Key Voices #101 – ‘Let’s talk about Flex’ with Emma Turner

“The pandemic has shone so many lights on possibilities for how we could really harness flexible working. Historically, the infrastructure and organisational structures that we had within education were so deeply ingrained, that nobody dared challenge them… It’s thrown everything up into the air and has said, there is no aspect of our work... that we can’t explore doing in a different way.”

This week we talk to Emma Turner, author and Research & CPD Lead, about her book Let’s talk about Flex.  We hear about Emma’s experiences of working flexibly and how schools can benefit from offering their staff opportunities to work differently. We also bust some common myths along the way.  We consider how remote learning during the pandemic could actually accelerate the adoption of flexible working in education, a sector that still lags behind others when it comes to the number of people accessing flexible working. 

We talk about: 
  • The different ways in which Emma has worked flexibly during her career
  • What flexible working actually means including part-time, job share, staggered hours, compressed hours, working from home 
  • The fact that, after retirees, the biggest group of people leaving the teaching profession are experienced, female teachers  aged 31-40 often this is because of a lack of flexible working options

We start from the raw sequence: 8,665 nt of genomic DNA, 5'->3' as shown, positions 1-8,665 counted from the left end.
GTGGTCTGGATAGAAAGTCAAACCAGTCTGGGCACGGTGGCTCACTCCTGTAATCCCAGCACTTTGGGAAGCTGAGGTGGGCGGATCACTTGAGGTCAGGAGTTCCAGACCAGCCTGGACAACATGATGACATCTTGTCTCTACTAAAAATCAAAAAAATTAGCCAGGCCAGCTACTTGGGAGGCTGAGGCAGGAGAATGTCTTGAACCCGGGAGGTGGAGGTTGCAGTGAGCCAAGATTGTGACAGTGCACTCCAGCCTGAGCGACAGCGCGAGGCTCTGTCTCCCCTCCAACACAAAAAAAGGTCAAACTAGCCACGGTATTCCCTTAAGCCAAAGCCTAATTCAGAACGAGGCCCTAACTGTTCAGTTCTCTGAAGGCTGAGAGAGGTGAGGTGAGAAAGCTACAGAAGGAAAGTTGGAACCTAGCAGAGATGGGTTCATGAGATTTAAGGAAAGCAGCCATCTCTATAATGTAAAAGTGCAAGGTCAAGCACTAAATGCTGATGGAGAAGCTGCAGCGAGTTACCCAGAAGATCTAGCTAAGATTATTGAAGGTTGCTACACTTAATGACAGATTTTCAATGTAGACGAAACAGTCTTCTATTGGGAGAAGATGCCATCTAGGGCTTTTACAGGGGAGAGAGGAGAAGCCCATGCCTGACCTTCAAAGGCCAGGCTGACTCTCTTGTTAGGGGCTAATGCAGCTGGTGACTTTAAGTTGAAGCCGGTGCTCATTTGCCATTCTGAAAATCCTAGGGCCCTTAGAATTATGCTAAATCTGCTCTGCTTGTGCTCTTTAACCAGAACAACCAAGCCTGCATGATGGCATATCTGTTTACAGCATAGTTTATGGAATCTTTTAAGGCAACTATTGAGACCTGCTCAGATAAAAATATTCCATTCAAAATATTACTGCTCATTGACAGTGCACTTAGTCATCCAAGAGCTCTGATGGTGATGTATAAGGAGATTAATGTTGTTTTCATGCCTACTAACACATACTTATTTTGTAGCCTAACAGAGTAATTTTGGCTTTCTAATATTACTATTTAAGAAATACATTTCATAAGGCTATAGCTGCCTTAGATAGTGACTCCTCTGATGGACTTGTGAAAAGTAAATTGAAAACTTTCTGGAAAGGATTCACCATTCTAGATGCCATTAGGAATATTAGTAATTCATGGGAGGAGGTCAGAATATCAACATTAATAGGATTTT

• Whether schools could be missing out on a diverse range of talent if they only employ people who can work a full 5-day week 
  • How a culture with a low level of professional trust is a barrier to innovative flexible working opportunities 
  • The wealth of data and experience that shows that flexible working works and the lack of evidence that it doesn’t (see links below) 
  • Why we need to stop viewing flexible working as something negative that teachers and school leaders should apologise for doing 
  • How to bust myths, convince the sceptics and fully embrace the different kinds of career paths offered by working in a different way, including Emma’s “ patchwork flexibility” approach


As mentioned by Emma, you can find a range of data and case studies via the following organisations: Flexible Teacher Talent,  MaternityTeacher PaternityTeacher Project,  Chartered College of Teaching 

“A healthy happy staff are much better teachers, it is about looking at your culture and your ingrained systems rather than thinking “if we implement this new shiny approach to doing something this will solve it all” no it is actually: What do our staff need? What would benefit them? What can we tweak and offer?”

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